FCA Sets Out Latest Areas of Focus Under the Consumer Duty

Latham & Watkins LLP

Latham & Watkins LLP

FCA finds firms have been working hard to embed the Duty, but there remains room for improvement.

On 20 February 2024, the FCA published more information on the Consumer Duty, including a publication highlighting good practices and areas for improvement. The FCA also used a related speech to remind firms of the 31 July 2024 deadline for applying the Duty to closed products and services, and for producing the first annual board report assessing whether the firm is delivering good outcomes for customers. Lastly, the FCA published the findings from a survey in autumn 2023 which looked at how firms have been managing their implementation of the Duty.

Firms should take note of the good practices and areas for improvement highlighted by the FCA, and should consider conducting a gap analysis of their frameworks against these comments to make any necessary adjustments. The FCA has made clear previously that implementing the Consumer Duty is not a “once and done” exercise, and firms need to continually strive to ensure that they are delivering good consumer outcomes; this effort will include responding to output from the FCA.

Therefore, firms should be able to show the regulator that they are giving due attention to the Duty’s requirements on an ongoing basis. The FCA also emphasises that it will look to firms’ board reports to evidence the steps firms are taking to drive good outcomes, and firms should be able to evidence that both public and private feedback from the regulator is being considered at appropriate levels within the business.

Areas Identified for Improvement

The FCA has provided feedback in six areas summarised below.

Culture, Governance, and Monitoring

The FCA highlights that firms need the right culture and governance to be proactive in delivering good customer outcomes, and suggests that boards could give the Duty more of their attention. However, it wants to see the Duty permeate all levels of a firm so that it is considered across the business, not just by the board or by risk and compliance. This point is also repeated in the related speech, suggesting it is a particular area of focus for the FCA.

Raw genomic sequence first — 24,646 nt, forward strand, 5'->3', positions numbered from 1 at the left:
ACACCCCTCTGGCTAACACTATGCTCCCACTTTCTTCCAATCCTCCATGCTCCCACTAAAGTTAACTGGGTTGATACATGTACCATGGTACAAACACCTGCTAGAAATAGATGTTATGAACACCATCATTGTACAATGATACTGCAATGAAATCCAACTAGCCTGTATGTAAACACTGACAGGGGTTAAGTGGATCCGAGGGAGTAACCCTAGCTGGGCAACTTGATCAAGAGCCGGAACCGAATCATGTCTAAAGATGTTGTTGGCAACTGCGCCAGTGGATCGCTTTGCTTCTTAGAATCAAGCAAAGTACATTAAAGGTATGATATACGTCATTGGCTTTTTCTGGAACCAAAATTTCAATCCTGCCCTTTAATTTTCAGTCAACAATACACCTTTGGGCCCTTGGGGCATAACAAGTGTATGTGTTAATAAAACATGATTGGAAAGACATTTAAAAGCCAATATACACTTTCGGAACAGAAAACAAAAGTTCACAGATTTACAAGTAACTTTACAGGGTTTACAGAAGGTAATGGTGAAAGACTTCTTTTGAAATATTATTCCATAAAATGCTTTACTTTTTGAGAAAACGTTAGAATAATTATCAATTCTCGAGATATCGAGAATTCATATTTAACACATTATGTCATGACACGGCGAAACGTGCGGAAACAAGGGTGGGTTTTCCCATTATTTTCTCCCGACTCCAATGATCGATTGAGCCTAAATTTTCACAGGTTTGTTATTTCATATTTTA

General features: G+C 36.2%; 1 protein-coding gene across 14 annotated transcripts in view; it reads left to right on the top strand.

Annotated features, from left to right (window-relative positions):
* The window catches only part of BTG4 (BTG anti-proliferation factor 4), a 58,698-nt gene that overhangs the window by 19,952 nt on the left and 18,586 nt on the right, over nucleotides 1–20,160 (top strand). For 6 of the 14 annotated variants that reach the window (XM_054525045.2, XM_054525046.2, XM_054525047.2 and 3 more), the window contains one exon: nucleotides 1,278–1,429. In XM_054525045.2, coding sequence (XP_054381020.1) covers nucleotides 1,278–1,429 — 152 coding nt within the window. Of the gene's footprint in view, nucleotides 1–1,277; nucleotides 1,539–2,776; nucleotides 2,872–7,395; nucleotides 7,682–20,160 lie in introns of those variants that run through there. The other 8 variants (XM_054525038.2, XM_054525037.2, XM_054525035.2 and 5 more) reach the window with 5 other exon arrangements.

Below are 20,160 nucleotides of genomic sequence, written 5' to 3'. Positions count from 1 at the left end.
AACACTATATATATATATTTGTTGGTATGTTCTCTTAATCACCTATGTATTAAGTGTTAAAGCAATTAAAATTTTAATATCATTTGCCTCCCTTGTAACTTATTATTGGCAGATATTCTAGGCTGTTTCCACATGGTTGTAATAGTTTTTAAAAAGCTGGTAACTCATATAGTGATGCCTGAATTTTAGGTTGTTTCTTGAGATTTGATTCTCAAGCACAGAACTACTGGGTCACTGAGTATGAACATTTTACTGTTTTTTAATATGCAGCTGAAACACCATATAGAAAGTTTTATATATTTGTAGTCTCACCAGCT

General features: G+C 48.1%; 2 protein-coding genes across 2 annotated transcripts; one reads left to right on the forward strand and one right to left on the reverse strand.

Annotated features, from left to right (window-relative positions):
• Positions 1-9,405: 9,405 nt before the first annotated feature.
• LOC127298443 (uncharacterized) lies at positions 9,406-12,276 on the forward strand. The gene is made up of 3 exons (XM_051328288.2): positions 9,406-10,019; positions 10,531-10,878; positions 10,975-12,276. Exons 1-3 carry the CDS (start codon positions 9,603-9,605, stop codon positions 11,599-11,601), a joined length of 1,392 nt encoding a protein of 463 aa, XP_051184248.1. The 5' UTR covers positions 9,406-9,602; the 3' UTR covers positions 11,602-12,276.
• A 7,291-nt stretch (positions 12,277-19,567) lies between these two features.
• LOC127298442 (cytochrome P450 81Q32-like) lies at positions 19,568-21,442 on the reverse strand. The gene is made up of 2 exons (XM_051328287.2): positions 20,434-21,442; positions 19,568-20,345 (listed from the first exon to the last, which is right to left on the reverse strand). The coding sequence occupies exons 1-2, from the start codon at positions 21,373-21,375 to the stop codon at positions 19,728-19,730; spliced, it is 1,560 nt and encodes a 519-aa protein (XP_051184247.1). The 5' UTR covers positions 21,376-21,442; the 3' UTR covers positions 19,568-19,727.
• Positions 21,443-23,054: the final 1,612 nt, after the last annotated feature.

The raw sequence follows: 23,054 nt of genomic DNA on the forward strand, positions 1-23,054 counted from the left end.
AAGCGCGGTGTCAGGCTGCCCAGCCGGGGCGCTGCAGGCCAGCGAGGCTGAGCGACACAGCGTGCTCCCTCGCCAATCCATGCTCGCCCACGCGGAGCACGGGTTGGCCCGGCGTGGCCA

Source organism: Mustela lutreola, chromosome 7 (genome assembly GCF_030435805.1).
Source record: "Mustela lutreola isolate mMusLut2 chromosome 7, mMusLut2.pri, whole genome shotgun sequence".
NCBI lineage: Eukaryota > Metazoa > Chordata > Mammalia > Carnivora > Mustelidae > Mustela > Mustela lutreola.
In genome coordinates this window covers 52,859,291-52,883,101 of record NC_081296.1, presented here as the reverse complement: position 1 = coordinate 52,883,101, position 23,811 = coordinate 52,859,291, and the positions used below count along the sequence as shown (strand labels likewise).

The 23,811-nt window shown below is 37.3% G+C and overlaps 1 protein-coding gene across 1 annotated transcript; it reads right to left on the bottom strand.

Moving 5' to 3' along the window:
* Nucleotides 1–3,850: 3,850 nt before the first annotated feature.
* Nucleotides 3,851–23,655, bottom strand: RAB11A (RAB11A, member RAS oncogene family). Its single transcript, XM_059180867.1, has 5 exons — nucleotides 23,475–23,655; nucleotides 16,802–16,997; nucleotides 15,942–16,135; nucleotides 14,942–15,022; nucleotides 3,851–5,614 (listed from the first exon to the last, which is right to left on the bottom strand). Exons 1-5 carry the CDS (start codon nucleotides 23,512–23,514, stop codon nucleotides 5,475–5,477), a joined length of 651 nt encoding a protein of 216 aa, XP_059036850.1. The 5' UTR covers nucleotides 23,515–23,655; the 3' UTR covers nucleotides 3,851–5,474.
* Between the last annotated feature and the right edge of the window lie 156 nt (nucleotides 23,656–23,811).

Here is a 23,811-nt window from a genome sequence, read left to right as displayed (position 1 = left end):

The FCA emphasises that firms often need better data and monitoring strategies so that they can truly understand customer outcomes. In the speech, the FCA states that firms need to move away from simply repackaging existing information. It also expects firms to tackle problems when they arise rather than waiting for the regulator to intervene. Further, the FCA suggests that firms could consider updating staff bonus and incentive structures to ensure that incentivisation is in line with the aims of the Duty, if this has not already been done.

Consumers in Vulnerable Circumstances

The FCA makes clear that it expects firms to consider the needs of vulnerable customers as part of their product and service design, and firms will need to show that this occurs in practice. It also suggests that firms might consider undertaking a full review of their approach, systems, and processes, and centralising operations relating to vulnerability to ensure consistent outcomes and a joined-up approach.

The FCA states that firms need to ensure that they address any weaknesses they might identify in processes to track vulnerable customers across multiple product sets, and gaps in data and servicing capabilities. The FCA emphasises that all firms will likely deal with vulnerable customers, and so firms must prioritise identifying and supporting such customers. The FCA has been surprised to find that some firms believe that they do not have any vulnerable customers. The regulator also raises concerns about firms asking consumers to identify themselves as vulnerable and then unnecessarily requesting evidence of this, firms telling those who identify as vulnerable that it might affect their ability to receive the service, and firms asking consumers to repeatedly disclose their additional needs or personal circumstances when passed between teams.